Thursday, June 21, 2007

"Journalists dole out cash to politicians (quietly)"

Journalists are citizens, too, so in and of itself, no big whoop. So just to whom are these purveyors of "unbiased fact-reporting" donating? Glad you asked. From MSNBC:
A CNN reporter gave $500 to John Kerry's campaign the same month he was embedded with the U.S. Army in Iraq. An assistant managing editor at Forbes magazine not only sent $2,000 to Republicans, but also volunteers as a director of an ExxonMobil-funded group that questions global warming. A junior editor at Dow Jones Newswires gave $1,036 to the liberal group and keeps a blog listing "people I don't like," starting with George Bush, Pat Robertson, the Christian Coalition, the NRA and corporate America ("these are the people who are really in charge").

Whether you sample your news feed from ABC or CBS (or, yes, even NBC and MSNBC), whether you prefer Fox News Channel or National Public Radio, The Wall Street Journal or The New Yorker, some of the journalists feeding you are also feeding cash to politicians, parties or political action committees.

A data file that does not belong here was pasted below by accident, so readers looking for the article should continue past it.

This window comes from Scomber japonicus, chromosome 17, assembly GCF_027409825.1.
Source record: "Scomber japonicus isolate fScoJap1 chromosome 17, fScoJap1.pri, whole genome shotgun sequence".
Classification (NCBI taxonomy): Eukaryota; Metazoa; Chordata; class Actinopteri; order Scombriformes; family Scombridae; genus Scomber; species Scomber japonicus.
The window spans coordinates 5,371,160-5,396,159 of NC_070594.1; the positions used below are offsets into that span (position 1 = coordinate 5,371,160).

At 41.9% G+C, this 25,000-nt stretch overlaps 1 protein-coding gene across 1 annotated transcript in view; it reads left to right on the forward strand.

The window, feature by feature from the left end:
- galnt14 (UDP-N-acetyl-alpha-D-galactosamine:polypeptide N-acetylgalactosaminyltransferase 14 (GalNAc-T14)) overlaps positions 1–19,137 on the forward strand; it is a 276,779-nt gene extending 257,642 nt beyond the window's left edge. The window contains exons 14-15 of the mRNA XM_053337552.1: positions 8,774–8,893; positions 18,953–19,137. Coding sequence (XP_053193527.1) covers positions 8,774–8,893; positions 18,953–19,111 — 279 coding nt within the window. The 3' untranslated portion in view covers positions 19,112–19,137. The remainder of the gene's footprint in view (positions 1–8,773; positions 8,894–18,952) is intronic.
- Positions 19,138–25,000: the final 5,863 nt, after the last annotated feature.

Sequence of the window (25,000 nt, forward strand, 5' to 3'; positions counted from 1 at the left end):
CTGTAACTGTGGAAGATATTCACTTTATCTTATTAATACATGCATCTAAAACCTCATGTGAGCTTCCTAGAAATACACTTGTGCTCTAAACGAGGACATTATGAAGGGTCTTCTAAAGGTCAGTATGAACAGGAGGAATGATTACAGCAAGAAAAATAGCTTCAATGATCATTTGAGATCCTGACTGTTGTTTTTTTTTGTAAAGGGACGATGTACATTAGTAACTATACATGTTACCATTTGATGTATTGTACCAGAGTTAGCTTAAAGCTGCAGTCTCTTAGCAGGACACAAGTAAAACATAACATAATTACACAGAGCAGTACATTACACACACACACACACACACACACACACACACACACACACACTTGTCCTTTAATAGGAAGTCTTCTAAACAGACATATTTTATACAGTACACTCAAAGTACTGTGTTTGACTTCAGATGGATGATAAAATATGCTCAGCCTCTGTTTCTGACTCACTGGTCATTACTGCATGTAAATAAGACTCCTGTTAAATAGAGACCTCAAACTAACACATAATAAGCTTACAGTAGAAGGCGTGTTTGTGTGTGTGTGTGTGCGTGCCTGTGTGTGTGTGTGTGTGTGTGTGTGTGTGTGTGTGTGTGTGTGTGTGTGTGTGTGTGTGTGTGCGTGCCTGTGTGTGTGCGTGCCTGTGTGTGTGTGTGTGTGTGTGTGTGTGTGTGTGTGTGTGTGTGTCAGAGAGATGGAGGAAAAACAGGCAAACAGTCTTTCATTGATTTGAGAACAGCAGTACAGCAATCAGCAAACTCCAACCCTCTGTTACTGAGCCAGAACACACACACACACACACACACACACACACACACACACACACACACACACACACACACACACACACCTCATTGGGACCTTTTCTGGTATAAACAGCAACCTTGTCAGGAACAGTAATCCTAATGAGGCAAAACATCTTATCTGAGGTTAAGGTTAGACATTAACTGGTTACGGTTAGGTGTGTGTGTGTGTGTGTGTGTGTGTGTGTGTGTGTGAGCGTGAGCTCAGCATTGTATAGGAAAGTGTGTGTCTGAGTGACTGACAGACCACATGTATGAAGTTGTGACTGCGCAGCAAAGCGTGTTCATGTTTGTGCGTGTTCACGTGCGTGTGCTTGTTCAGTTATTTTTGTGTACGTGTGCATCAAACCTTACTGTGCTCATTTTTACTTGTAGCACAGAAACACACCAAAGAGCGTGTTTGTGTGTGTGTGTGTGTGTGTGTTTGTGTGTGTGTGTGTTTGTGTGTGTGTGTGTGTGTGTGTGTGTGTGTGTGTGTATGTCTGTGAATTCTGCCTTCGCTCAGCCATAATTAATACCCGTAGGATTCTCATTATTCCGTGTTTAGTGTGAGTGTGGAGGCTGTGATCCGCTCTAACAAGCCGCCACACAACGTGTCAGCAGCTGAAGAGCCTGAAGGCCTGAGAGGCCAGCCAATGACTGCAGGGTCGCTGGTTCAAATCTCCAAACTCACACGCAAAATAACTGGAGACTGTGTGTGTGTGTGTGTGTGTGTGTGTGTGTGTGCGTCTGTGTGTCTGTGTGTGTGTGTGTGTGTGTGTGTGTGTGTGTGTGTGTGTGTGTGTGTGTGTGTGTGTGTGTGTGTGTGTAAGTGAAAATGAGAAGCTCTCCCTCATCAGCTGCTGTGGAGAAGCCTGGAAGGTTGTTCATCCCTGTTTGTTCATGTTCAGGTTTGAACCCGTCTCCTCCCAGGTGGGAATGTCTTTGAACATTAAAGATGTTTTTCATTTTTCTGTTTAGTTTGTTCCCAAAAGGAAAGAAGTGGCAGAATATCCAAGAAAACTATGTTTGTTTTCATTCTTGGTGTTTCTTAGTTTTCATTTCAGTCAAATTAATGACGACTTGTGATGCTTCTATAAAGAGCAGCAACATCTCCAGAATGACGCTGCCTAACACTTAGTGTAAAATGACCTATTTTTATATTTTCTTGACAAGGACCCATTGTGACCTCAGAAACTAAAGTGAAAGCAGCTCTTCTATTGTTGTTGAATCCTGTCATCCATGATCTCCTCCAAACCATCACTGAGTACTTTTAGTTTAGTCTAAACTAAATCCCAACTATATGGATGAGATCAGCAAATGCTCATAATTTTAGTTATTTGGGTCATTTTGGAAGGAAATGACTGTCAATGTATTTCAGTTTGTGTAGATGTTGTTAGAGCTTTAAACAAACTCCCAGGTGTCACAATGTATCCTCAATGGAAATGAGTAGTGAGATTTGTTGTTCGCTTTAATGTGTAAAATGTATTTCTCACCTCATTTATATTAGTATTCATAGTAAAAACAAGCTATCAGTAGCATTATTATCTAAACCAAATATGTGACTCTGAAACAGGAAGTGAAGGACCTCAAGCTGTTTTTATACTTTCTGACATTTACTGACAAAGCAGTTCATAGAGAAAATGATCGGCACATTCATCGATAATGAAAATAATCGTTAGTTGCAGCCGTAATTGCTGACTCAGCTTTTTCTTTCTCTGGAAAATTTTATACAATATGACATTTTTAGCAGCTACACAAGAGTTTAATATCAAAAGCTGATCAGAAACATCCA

OK, so it sounds like pretty balanced donating going on, doesn't it? Well, not exactly. You have to look a little farther down to get to this nugget: identified 144 journalists who made political contributions from 2004 through the start of the 2008 campaign, according to the public records of the Federal Election Commission. Most of the newsroom checkbooks leaned to the left: 125 journalists gave to Democrats and liberal causes. Only 17 gave to Republicans. Two gave to both parties.

So out of this sample of 144 journalists who gave, 125 of them (or 87%) gave to Democrats and 17 of them (or 12%) gave to Republicans. While it is true that this is only a sample of journos who donate to politicians (and not inclusive of journos who don't give money), the numbers virtually mimic other polls taken over the years that show roughly 85%-90% of journalists vote Democrat in presidential elections. Continuing:
What changed? First came the conservative outcry labeling the mainstream media as carrying a liberal bias. The growth of talk radio and cable slugfests gave voice to that claim. The Iraq war fueled distrust of the press from both sides. Finally, it became easier for the blogging public to look up the donors.

As the policy at the Times puts it: "Given the ease of Internet access to public records of campaign contributors, any political giving by a Times staff member would carry a great risk of feeding a false impression that the paper is taking sides."

Um, a "false impression that the paper is taking sides"? It's clear from studies like this that the impression is far from "false", people. While our country's MSM sources may not exactly be hanging pictures of "Bush as Hitler" in their newsrooms like the unhinged Beeb does, obviously the American people can see with their own eyes what kind of leftist groupthink occurs in newsrooms across the country.